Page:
Westminster’s camps strike the right notes

Students of the vocal institute program serenade the audience at Princeton University’s chapel.

By Nicole Veenstra

Walking to class on the weekdays, chowing down on dining hall food and sharing a dorm room with another person is the typical experience of a college student. However, with summer programs offered on both the Westminster and Lawrenceville campuses, children can experience college life long before SATs are taken and majors are chosen.

“I think [the summer programs] are an incredible way for students to advance their skills while enjoying the community of making music with other musicians of a similar caliber,” said Dr. Amanda Quist, assistant professor of conducting and instructor for the vocal institute, chamber choir and choral festival camps.

Westminster offers a variety of summer camps for middle and high school students, with everything from organ instruction to music composition. Programs are also offered throughout the year for the general public, including lessons and classes for musicians, singers and composers of any age.

“We have something for everyone,” said Scott Hoerl, who works with both the conservatory and continuing education programs at Westminster. “Our mission is that we feel every person benefits from exposure to music so we try to provide that exposure.”

Days are composed of classes and lessons, with a final performance for parents and the community to showcase what the students have learned during their stay.

One specific program Hoerl is especially excited for is appropriately named “Try It Out.”

Hoerl said the program is not exclusively for children without previous musical experience, but rather for children interested in an instrument they have yet to get their hands on. He also said it is a good way for parents to see if their child really wants to stick with the instrument, or if it is a transient interest that will fade away after the first lesson is paid for.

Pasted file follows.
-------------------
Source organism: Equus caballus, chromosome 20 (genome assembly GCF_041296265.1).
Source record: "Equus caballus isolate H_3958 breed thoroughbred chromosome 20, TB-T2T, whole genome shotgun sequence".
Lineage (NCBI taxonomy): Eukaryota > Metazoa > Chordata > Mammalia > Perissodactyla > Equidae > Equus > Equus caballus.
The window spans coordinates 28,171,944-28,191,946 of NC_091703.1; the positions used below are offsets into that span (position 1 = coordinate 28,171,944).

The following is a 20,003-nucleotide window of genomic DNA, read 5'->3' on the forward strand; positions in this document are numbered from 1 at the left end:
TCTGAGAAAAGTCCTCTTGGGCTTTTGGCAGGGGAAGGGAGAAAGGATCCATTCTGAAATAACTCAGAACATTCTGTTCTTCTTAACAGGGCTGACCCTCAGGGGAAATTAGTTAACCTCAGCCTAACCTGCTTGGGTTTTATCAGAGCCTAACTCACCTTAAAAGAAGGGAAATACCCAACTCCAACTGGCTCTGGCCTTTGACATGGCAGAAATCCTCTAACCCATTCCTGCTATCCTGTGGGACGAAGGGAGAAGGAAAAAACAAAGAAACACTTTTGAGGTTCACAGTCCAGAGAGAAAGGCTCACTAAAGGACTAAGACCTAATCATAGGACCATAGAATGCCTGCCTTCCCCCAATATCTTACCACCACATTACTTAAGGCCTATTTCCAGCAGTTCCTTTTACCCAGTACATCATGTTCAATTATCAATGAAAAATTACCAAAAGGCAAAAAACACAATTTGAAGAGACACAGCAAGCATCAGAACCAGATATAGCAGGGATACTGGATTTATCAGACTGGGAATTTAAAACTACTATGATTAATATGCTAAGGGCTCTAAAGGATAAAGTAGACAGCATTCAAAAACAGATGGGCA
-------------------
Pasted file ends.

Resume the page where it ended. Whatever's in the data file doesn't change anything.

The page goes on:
“It’s an opportunity for the student to try it to see if they have an aptitude for [the instrument] and have an interest in it,” Hoerl said. “With music, as with anything, if you don’t put the time in you’re not going to improve.”

Instructors come from all over to help students acquire a deeper understanding of their interests in the music field, whether they are focusing on instruments, voice or both. Past students of the programs are given the opportunity to return as camp counselors.

Sophomore Yoanna Akis, majoring in vocal performance at Westminster, took advantage of the opportunity of experiencing both sides of the camps. She attended the solo vocal institute the summer before her senior year of high school and returned this past summer to work with students from both solo vocal institute and vocal institute, which has a choral emphasis.

“The experience gave me a taste for what college life in music would be like and what the necessary steps would be to become a professional musician,” she said. “I think the same could be said for many of my campers from this summer. As for [the] others, the experience helped them realize that music is not what they want to be doing at this point in their lives, which is equally important.”

Hoerl agrees, saying that music can benefit everyone, whether they end up becoming musicians or not.
For those who do decide to commit themselves to music, the summer camps offer them a chance to feel out the atmosphere of Westminster and interact with potential professors before making a decision about their future.

“I think it’s an absolutely wonderful program,” said Sam Brukhman, a freshman music education major. “It’s actually what helped me decide to go to Westminster.”

Akis shared similar feelings with Brukhman, crediting her growth as a person and musician to Westminster’s summer camps.

“[The camps] have helped shape me into the person I am and have inspired my passion for music further,” she said.

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